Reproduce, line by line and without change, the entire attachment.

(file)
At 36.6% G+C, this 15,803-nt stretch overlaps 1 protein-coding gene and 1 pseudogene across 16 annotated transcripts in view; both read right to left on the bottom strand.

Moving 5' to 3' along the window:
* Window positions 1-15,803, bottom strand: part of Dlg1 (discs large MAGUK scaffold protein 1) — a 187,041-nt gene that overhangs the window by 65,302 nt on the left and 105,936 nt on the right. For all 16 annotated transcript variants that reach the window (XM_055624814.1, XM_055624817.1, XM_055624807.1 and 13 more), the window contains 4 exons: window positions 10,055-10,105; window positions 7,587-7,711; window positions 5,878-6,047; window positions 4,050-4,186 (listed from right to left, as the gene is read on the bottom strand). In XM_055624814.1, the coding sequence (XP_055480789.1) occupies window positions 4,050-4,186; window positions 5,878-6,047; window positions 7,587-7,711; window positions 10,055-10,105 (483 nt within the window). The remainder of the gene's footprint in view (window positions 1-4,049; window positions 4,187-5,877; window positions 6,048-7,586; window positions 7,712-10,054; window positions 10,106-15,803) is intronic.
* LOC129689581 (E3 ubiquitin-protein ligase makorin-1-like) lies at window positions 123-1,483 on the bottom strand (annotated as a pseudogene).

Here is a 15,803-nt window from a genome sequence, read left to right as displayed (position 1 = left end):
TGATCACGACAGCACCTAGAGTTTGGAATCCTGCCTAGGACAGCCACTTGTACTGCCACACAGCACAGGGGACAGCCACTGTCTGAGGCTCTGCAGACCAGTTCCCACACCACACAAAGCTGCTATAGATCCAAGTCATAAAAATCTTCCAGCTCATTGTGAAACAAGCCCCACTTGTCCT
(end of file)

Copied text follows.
At 36.6% G+C, this 15,803-nt stretch overlaps 1 protein-coding gene and 1 pseudogene across 16 annotated transcripts in view; both read right to left on the bottom strand.

Moving 5' to 3' along the window:
* Window positions 1-15,803, bottom strand: part of Dlg1 (discs large MAGUK scaffold protein 1) — a 187,041-nt gene that overhangs the window by 65,302 nt on the left and 105,936 nt on the right. For all 16 annotated transcript variants that reach the window (XM_055624814.1, XM_055624817.1, XM_055624807.1 and 13 more), the window contains 4 exons: window positions 10,055-10,105; window positions 7,587-7,711; window positions 5,878-6,047; window positions 4,050-4,186 (listed from right to left, as the gene is read on the bottom strand). In XM_055624814.1, the coding sequence (XP_055480789.1) occupies window positions 4,050-4,186; window positions 5,878-6,047; window positions 7,587-7,711; window positions 10,055-10,105 (483 nt within the window). The remainder of the gene's footprint in view (window positions 1-4,049; window positions 4,187-5,877; window positions 6,048-7,586; window positions 7,712-10,054; window positions 10,106-15,803) is intronic.
* LOC129689581 (E3 ubiquitin-protein ligase makorin-1-like) lies at window positions 123-1,483 on the bottom strand (annotated as a pseudogene).

Here is a 15,803-nt window from a genome sequence, read left to right as displayed (position 1 = left end):
TGATCACGACAGCACCTAGAGTTTGGAATCCTGCCTAGGACAGCCACTTGTACTGCCACACAGCACAGGGGACAGCCACTGTCTGAGGCTCTGCAGACCAGTTCCCACACCACACAAAGCTGCTATAGATCCAAGTCATAAAAATCTTCCAGCTCATTGTGAAACAAGCCCCACTTGTCCT